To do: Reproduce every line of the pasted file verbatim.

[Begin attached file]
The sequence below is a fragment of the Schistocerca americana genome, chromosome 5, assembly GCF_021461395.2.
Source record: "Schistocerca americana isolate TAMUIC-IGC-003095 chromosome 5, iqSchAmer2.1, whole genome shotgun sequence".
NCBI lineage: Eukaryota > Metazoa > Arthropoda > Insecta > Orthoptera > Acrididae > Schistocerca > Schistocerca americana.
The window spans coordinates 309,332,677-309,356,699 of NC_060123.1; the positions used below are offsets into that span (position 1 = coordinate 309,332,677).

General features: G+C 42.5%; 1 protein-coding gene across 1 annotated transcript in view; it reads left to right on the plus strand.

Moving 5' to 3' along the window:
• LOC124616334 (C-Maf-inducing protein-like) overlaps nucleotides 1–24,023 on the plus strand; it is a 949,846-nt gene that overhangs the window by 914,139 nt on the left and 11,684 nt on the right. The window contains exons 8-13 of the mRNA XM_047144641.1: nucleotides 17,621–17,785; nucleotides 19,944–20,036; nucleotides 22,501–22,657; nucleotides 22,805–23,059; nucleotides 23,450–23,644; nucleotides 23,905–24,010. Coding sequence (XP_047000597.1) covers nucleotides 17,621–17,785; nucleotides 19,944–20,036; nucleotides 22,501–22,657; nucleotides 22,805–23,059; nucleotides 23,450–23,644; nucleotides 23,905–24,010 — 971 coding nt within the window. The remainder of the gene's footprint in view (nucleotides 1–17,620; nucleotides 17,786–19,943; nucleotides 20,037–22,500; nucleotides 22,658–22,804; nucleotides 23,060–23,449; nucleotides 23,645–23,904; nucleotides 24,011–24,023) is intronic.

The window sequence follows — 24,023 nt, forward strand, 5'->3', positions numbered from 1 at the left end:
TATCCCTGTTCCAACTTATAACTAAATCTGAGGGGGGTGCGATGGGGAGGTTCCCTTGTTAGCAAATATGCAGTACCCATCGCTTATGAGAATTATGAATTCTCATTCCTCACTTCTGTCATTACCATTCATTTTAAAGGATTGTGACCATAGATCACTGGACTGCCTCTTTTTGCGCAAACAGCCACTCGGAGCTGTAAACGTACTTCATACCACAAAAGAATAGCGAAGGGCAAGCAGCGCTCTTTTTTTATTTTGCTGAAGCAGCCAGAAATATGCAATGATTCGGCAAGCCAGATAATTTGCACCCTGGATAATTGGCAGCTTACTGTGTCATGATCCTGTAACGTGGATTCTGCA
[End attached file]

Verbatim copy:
The sequence below is a fragment of the Schistocerca americana genome, chromosome 5, assembly GCF_021461395.2.
Source record: "Schistocerca americana isolate TAMUIC-IGC-003095 chromosome 5, iqSchAmer2.1, whole genome shotgun sequence".
NCBI lineage: Eukaryota > Metazoa > Arthropoda > Insecta > Orthoptera > Acrididae > Schistocerca > Schistocerca americana.
The window spans coordinates 309,332,677-309,356,699 of NC_060123.1; the positions used below are offsets into that span (position 1 = coordinate 309,332,677).

General features: G+C 42.5%; 1 protein-coding gene across 1 annotated transcript in view; it reads left to right on the plus strand.

Moving 5' to 3' along the window:
• LOC124616334 (C-Maf-inducing protein-like) overlaps nucleotides 1–24,023 on the plus strand; it is a 949,846-nt gene that overhangs the window by 914,139 nt on the left and 11,684 nt on the right. The window contains exons 8-13 of the mRNA XM_047144641.1: nucleotides 17,621–17,785; nucleotides 19,944–20,036; nucleotides 22,501–22,657; nucleotides 22,805–23,059; nucleotides 23,450–23,644; nucleotides 23,905–24,010. Coding sequence (XP_047000597.1) covers nucleotides 17,621–17,785; nucleotides 19,944–20,036; nucleotides 22,501–22,657; nucleotides 22,805–23,059; nucleotides 23,450–23,644; nucleotides 23,905–24,010 — 971 coding nt within the window. The remainder of the gene's footprint in view (nucleotides 1–17,620; nucleotides 17,786–19,943; nucleotides 20,037–22,500; nucleotides 22,658–22,804; nucleotides 23,060–23,449; nucleotides 23,645–23,904; nucleotides 24,011–24,023) is intronic.

The window sequence follows — 24,023 nt, forward strand, 5'->3', positions numbered from 1 at the left end:
TATCCCTGTTCCAACTTATAACTAAATCTGAGGGGGGTGCGATGGGGAGGTTCCCTTGTTAGCAAATATGCAGTACCCATCGCTTATGAGAATTATGAATTCTCATTCCTCACTTCTGTCATTACCATTCATTTTAAAGGATTGTGACCATAGATCACTGGACTGCCTCTTTTTGCGCAAACAGCCACTCGGAGCTGTAAACGTACTTCATACCACAAAAGAATAGCGAAGGGCAAGCAGCGCTCTTTTTTTATTTTGCTGAAGCAGCCAGAAATATGCAATGATTCGGCAAGCCAGATAATTTGCACCCTGGATAATTGGCAGCTTACTGTGTCATGATCCTGTAACGTGGATTCTGCA